1. The voir dire. Before empanelment, the plaintiffs requested that the judge question the jury as a whole regarding any bias against homosexuals on the ground that during the trial it would become obvious to the jury that Toney and Domiano were homosexuals, Concluding that their homosexuality was a "totally extraneous issue" which he would "hate to inject" into the case, the judge denied the request but stated that he would give an instruction to the jury that they were to decide the case upon the law and facts without any regard to bias or prejudice. The plaintiffs argued that a curative instruction would come too late and would not alleviate their concern about a biased jury. The judge, nevertheless, declined to ask the question but, as promised, did instruct the jury that they were to decide the case on the evidence and law presented and were not to be swayed by such factors as sympathy, bias or anything of that nature
including whether they approved or disapproved of someone's lifestyle.
Under G. L. c. 234, s. 28, first par., a judge is required to question the venire collectively whether any juror "is related to either party or has any interest in the case, or has expressed or formed an opinion, or is sensible of any bias or prejudice, therein . . . ." Similarly, under Mass.R.Civ.P. 47(a), 365 Mass. 812 (1974), a judge is required to ask those questions as well as whether any juror knows of any reason why he or she cannot be indifferent in the case. The judge may also in his discretion propound additional questions to the venire, either upon a party's motion or sua sponte. Mass.R.Civ.P. 47(a). A judge's refusal to ask questions beyond those mandated by s. 28 and rule 47(a) will be upheld unless the judge is shown to have committed an abuse of discretion [Note 4]. Commonwealth v. Harrison, 368 Mass. 366 , 371 (1975). Commonwealth v. Bailey, 370 Mass. 388 , 399-400 (1976). Burke v. Gallison, 7 Mass. App. Ct. 918 , 919 (1979). Where a litigant desires that inquiries which raise questions of bias be made to the jury beyond those mandated by statute or rule 47, the litigant must demonstrate that there is a substantial risk that the case will be decided in whole or in part on the basis of an extraneous issue. Commonwealth v. Estremera, 383 Mass. 382 , 387-389 (1981). Commonwealth v. Sheline, 391 Mass. 279 , 291 (1984). This is so whether the litigant desires the question to be asked collectively or in the form of an individual voir dire. Commonwealth v. Estremera, 383 Mass. at 387-389.
Here, the plaintiffs alleged that, based on the evidence, a reasonably perceptive juror would know that there was a homosexual relationship between Toney and Domiano, and that some people have strong feelings in that regard [Note 5]. While bias against homosexuals may exist in some people, the Supreme
Judicial Court has not yet determined that there exists an "indurated and pervasive prejudice" against homosexuals as a class, see Commonwealth v. Rhoades, 379 Mass. 810 , 821-822 (1980), and that prospective jurors must be questioned on the subject to determine their bias even in those cases where the homosexuality of one of the parties may be a central issue in the case. See Commonwealth v. Plunkett, 422 Mass. 634 , 640-641 (1996) (while recognizing that juror attitudes toward homosexuality require careful attention, individual voir dire was not required in a murder case where the defendant alleged the victim was a homosexual and made unwanted sexual advances toward him). But see Commonwealth v. Shelley, 381 Mass. 340 , 353 n.11 (1980) (homosexuality might constitute a class under G. L. c. 234, s. 28, second par.). Thus, the plaintiffs' allegations that Toney and Domiano were a homosexual couple and that some people have strong feelings about homosexuals were insufficient to demonstrate that the venire from which the jury would be selected would be so infected with those feelings that they could not render an impartial verdict on the evidence presented. Cf. Commonwealth v. Estremera, 383 Mass. at 387-389 (whether jurors harbored prejudice against psychiatrists); Commonwealth v. Sheline, 391 Mass. at 291 (whether a juror would believe a police officer over other witnesses).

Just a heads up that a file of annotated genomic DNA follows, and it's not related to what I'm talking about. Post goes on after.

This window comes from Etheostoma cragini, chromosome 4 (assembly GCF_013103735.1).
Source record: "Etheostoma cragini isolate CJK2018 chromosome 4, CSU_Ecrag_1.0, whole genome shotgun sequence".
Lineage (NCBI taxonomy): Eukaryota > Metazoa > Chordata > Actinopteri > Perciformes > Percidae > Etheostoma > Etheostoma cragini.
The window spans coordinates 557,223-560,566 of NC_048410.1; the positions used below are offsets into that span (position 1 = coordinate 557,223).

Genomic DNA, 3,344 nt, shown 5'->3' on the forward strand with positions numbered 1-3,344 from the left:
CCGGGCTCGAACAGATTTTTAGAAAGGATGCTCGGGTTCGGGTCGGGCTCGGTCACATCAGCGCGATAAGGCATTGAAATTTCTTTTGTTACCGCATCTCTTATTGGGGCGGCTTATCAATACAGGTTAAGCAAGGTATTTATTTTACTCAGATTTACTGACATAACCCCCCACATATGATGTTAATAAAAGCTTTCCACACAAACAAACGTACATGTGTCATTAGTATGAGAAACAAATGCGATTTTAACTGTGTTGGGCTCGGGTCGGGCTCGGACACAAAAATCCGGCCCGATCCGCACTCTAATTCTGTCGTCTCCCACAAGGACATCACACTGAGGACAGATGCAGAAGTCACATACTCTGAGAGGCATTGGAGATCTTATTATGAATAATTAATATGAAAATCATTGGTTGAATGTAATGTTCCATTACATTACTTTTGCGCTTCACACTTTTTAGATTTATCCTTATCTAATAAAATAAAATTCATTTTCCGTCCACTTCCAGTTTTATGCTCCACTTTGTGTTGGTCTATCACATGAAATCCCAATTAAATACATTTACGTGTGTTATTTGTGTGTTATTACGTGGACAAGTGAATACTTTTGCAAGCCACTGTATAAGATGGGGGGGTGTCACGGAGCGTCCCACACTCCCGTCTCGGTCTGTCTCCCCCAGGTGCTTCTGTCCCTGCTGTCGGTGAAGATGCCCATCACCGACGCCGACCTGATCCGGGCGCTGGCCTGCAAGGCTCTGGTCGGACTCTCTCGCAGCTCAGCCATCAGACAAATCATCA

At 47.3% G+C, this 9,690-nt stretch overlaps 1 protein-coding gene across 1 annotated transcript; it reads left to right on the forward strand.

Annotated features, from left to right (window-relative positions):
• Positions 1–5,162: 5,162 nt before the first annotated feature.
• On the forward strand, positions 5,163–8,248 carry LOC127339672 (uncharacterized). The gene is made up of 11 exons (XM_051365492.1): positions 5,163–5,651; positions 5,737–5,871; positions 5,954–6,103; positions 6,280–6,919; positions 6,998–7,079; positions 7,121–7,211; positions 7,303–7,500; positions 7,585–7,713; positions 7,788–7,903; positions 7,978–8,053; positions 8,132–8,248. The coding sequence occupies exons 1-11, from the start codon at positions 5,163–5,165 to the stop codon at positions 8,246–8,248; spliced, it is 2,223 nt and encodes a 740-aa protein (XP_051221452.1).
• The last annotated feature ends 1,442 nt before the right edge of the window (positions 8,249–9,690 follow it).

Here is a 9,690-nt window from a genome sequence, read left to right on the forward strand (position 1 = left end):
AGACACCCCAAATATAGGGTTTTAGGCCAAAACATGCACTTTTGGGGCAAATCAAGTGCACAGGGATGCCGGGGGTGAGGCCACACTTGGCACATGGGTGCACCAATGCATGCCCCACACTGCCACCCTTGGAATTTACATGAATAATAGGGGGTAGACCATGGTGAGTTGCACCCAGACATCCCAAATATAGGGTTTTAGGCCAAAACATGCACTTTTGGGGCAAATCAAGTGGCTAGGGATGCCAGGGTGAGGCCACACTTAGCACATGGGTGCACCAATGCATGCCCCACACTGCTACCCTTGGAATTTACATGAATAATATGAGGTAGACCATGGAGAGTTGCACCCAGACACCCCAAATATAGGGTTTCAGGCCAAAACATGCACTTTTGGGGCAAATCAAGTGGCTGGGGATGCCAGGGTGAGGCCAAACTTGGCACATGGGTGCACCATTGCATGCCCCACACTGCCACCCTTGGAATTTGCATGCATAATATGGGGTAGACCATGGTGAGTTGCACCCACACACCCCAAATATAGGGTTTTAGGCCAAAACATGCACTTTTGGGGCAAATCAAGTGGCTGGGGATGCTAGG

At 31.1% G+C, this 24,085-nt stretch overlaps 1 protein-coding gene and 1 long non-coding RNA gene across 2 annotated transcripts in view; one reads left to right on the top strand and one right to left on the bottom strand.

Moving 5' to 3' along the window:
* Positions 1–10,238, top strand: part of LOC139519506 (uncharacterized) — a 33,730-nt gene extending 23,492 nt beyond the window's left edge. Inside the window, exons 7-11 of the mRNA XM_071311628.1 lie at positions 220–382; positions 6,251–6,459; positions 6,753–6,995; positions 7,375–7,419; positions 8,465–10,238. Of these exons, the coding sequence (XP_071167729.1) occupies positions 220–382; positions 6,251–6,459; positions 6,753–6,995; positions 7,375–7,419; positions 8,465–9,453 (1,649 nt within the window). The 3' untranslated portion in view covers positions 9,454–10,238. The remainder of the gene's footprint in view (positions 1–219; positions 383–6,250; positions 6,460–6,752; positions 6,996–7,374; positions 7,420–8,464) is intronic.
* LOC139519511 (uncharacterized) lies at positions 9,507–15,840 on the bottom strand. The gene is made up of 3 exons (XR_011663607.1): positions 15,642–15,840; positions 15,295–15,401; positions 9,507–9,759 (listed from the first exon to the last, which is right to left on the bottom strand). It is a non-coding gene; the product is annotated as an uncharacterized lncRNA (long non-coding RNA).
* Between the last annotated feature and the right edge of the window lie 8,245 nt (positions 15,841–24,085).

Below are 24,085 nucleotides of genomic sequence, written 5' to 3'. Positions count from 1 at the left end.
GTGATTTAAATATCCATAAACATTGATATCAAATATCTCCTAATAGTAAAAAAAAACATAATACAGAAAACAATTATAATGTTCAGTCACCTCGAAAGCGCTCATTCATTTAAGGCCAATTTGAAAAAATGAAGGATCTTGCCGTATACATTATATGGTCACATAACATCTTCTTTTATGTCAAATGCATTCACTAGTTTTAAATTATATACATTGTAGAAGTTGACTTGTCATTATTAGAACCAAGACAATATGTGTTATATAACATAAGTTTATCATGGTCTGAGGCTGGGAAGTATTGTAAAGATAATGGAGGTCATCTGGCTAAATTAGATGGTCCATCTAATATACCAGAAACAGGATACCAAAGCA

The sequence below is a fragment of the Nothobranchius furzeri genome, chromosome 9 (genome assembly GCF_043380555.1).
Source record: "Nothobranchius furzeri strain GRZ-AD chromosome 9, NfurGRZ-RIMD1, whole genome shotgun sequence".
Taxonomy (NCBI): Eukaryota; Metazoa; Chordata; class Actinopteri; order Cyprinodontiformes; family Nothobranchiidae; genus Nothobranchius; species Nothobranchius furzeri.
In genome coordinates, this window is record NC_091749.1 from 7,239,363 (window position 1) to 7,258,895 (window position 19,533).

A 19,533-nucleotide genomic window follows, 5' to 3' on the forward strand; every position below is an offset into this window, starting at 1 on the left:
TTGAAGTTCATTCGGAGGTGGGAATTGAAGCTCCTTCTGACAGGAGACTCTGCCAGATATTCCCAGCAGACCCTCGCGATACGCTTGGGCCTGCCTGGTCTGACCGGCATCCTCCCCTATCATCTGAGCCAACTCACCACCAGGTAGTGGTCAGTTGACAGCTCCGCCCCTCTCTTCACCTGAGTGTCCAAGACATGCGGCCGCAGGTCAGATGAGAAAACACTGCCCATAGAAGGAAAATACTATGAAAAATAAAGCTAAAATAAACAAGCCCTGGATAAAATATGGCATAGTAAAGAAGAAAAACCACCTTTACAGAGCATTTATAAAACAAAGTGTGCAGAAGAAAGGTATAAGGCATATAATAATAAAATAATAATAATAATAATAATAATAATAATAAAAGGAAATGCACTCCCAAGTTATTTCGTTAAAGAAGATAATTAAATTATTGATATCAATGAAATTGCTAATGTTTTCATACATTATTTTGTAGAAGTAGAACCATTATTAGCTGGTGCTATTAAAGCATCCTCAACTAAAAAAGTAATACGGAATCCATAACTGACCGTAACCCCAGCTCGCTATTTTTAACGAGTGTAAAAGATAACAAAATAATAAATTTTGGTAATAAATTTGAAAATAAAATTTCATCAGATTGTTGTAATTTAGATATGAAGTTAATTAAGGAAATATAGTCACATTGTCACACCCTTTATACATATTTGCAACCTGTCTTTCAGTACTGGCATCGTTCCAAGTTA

Nevertheless, where there was the possibility of prejudice against homosexuals among prospective jurors, we think that the better practice would have been to ask the question. Commonwealth v. Ramos, 31 Mass. App. Ct. 362 , 364 (1991) ("[A]ppellate decisions have consistently encouraged trial judges to respond generously to motions that they question jurors individually about possible prejudice"). That said, however, we cannot say that in the circumstances of this case the judge abused his discretion in refusing to inquire about
possible bias against homosexuals where the judge specifically recognized that the plaintiffs' homosexuality was extraneous to the issues of duty, breach of duty, and causation to be decided in this case; was cognizant of the potential risk of focusing the jurors' attention on this subject; and chose to deal with the subject in the form of an instruction to the jury. Cf. Commonwealth v. Estremera, 383 Mass. at 388 ("Absent some reason to suspect that jurors may be so prejudiced . . . a judge is warranted in relying upon his final charge to the jury to purge any bias from the jurors prior to their deliberations"); Commonwealth v. Pina, 430 Mass. 66 , 73-74 (1999) (judge did not abuse his discretion in failing to conduct an individual voir dire or to inquire collectively of the venire about possible bias toward Cape Verdeans in a murder trial where the judge was "cognizant of the risk of focusing the attention of the jury on the defendant's national origin" and made a determination that no substantial risk of bias existed based on the different national origins of the defendant and the victim).